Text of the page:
On the plus side, Medunjanin isn’t very mobile, and is not going to put in a bunch of tackles or be effective defending in transition. United will be able to find spaces to either side of him, and exploiting them is probably going to be critical.
Left-center midfield: Brenden Aaronson or Jamiro Monteiro
Monteiro is the major question mark heading into this one. The Dutch-born Cape Verde international has been a tremendous signing, but he is questionable with an ankle sprain. His status is totally up in the air: he might start, he might be a sub, or he might not even dress. Given the importance of the game, though, it seems safe to think he’ll make some kind of appearance if he’s at all able to play.
Aaronson (yet another homegrown player) has been getting the starts since Monteiro went down five games ago. He certainly doesn’t yet have Monteiro’s creativity in the attacking third, but he’s a tidy player who fits into the system comfortably.
Attacking midfield: Marco Fabián
The Union were looking to make a splash when they signed Fabián, and while the Mexican international hasn’t been bad, various injuries have restricted him to just 787 minutes on the season. In that time, he’s been a goal threat, scoring 4 goals, but he hasn’t been the creative threat that the Union may have been hoping for. It’s been a mixed bag.
Fabián will never be confused with being a particularly athletic player, but he’s smart, has plenty of high-level experience, and that goal threat thing is not something to just brush off because it hasn’t come with assists just yet.
Forward: Fafa Picault or Sergio Santos
Picault and Kacper Przybylko have been the starting forward pairing for six straight games, but the former is questionable with a hamstring strain. That would be a major loss for the Union, as Picault has been very effective leading their high press. His 3 goals/3 assists might not necessarily be impressive, but Curtin starts him whenever he can for a reason.
Santos is not as defensively adept, but the Brazilian has speed and a persistence about him that has resulted in 3 goals in just 558 minutes of playing time. Like Fabián, he hasn’t been the roaring success the Union expected when they signed him, but he’s not just roster-filler either.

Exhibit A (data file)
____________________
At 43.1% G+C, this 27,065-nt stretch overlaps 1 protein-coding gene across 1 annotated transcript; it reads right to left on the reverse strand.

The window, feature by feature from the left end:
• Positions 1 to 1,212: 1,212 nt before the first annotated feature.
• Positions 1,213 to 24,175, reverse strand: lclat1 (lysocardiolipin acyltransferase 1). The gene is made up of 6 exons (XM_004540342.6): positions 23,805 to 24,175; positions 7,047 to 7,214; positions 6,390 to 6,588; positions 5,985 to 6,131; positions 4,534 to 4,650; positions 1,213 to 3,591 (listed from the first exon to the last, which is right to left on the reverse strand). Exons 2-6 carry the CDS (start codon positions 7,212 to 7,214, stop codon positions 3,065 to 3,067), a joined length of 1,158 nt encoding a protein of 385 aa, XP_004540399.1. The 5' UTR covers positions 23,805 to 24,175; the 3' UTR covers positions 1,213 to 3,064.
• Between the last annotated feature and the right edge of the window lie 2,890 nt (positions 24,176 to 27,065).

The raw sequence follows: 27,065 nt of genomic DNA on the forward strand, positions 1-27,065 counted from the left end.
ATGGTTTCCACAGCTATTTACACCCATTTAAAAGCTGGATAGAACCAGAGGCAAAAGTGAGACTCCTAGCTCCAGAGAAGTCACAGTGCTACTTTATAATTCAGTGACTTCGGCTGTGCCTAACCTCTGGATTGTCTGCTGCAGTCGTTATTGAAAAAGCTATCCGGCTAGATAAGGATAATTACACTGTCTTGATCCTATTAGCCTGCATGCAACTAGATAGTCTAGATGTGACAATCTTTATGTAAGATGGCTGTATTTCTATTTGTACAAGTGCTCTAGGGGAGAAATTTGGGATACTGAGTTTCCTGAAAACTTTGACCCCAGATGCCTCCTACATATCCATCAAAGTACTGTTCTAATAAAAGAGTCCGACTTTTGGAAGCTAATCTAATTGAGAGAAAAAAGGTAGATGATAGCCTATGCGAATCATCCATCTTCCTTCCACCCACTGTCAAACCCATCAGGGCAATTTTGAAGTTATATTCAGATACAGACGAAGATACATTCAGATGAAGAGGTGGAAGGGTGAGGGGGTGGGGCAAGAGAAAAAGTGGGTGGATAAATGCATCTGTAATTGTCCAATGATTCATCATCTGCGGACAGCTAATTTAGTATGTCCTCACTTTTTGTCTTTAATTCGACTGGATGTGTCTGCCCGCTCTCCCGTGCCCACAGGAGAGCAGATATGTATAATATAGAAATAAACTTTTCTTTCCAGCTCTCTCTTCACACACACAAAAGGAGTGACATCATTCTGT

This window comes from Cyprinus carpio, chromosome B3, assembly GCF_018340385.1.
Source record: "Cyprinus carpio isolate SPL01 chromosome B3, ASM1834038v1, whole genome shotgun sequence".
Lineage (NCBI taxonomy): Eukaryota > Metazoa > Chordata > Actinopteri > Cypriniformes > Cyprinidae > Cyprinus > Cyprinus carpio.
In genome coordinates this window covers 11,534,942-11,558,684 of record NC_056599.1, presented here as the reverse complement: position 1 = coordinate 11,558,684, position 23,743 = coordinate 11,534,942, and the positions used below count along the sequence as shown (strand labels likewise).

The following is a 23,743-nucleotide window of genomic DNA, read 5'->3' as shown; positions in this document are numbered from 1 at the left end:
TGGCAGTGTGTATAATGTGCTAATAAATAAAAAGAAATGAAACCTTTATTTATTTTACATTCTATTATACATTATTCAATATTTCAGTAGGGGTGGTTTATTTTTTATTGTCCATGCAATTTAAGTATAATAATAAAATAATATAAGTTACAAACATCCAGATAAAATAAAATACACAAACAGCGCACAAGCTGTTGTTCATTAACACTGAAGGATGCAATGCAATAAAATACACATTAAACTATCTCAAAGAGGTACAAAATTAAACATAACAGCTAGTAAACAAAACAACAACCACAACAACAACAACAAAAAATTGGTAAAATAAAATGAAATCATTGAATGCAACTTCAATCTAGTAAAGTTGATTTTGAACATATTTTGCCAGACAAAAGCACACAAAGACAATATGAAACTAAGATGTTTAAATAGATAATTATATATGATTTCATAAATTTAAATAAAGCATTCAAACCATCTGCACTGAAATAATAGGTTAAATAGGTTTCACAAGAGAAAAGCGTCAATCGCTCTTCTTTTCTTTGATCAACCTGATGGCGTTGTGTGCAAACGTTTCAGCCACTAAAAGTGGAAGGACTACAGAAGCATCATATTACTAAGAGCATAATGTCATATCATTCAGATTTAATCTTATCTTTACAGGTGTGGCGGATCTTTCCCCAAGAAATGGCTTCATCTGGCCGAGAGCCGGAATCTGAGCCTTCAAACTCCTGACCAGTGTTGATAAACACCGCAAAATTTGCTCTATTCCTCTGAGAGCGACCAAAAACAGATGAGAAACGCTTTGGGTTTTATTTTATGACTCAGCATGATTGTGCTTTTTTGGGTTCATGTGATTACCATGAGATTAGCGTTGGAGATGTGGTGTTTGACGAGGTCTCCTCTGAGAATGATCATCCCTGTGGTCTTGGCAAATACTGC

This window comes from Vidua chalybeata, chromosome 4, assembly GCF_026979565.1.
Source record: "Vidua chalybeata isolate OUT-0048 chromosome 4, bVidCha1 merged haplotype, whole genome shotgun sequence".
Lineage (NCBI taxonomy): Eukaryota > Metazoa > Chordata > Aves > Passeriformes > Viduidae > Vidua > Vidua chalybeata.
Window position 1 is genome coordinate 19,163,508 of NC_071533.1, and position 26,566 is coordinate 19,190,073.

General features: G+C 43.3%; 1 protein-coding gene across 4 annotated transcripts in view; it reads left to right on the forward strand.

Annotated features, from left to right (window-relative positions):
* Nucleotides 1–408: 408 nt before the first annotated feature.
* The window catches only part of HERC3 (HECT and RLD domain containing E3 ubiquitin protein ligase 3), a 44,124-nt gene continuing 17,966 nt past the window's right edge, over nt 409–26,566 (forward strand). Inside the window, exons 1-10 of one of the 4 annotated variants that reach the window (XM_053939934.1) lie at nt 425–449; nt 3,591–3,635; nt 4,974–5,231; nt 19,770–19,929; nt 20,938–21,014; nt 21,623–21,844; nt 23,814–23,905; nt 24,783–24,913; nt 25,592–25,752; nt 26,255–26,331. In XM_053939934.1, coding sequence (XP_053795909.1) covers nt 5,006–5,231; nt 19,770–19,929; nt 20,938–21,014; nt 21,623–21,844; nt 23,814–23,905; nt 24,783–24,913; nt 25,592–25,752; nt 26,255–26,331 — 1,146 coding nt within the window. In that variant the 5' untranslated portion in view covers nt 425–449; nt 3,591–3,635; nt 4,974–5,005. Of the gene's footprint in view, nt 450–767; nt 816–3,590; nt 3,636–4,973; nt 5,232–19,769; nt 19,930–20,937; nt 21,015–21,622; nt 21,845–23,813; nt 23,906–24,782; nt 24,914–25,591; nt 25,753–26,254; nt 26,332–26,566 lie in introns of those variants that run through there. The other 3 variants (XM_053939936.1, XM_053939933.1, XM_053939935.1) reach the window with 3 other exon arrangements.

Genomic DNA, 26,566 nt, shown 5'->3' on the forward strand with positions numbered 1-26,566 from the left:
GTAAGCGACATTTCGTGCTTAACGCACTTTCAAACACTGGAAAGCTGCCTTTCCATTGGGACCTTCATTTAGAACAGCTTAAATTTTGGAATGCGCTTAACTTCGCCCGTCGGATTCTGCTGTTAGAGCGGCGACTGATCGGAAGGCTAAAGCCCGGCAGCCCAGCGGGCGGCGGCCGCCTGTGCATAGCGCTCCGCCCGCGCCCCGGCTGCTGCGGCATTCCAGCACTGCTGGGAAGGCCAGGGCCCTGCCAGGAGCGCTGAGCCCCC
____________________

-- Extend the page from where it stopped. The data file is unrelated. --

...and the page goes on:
Striker: Kacper Przybylko
The Union’s leading scorer, Przybylko is a classic target man. 6’4”, powerfully built, and physical, Przybylko didn’t break through as a starter until late April. Despite that late start to the season, he has 9 goals in 17 appearances. He provides the hold-up play you’d expect from a target forward, but he’s clearly also getting into good scoring positions on a regular basis.
Ilsinho is the impact substitute in MLS this year. He has 4 goals and 6 assists in just 694 minutes this season, which is an outrageous, nearly Carlos Vela-esque total on a per-90 basis. Whether Curtin plays Ilsinho out on the right touchline, as his no. 10, or to the right of the diamond, he has been dangerous basically every time he gets the ball in 2019. With the Union playing 4231 in June’s Open Cup meeting, D.C. managed to keep him rather contained, but in the past he’s had multiple highlight-reel strikes against United.
If Picault and Monteiro are both fit, players like Santos and Aaronson fit the bill here as well.
Philly has switched to a 4231 later in games on a regular basis this year, and they can play two different styles when they do. There’s the 2018 Union, with a heavy possession emphasis, and there’s the 2019 version that high-presses and forces transition soccer. If Santos and/or Picault comes in off the bench for a midfielder sometime after the 55th minute, this is the formation you should expect to see.